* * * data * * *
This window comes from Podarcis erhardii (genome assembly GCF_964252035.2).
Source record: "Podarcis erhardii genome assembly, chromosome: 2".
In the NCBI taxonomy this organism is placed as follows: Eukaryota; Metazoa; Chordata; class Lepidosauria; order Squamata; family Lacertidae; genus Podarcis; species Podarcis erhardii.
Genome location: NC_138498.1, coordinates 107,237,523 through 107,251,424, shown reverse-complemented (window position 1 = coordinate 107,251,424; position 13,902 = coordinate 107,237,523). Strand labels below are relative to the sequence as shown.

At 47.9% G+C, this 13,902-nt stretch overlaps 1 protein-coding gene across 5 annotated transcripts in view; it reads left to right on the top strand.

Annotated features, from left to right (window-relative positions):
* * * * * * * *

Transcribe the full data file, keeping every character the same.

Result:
This window comes from Podarcis erhardii (genome assembly GCF_964252035.2).
Source record: "Podarcis erhardii genome assembly, chromosome: 2".
In the NCBI taxonomy this organism is placed as follows: Eukaryota; Metazoa; Chordata; class Lepidosauria; order Squamata; family Lacertidae; genus Podarcis; species Podarcis erhardii.
Genome location: NC_138498.1, coordinates 107,237,523 through 107,251,424, shown reverse-complemented (window position 1 = coordinate 107,251,424; position 13,902 = coordinate 107,237,523). Strand labels below are relative to the sequence as shown.

At 47.9% G+C, this 13,902-nt stretch overlaps 1 protein-coding gene across 5 annotated transcripts in view; it reads left to right on the top strand.

Annotated features, from left to right (window-relative positions):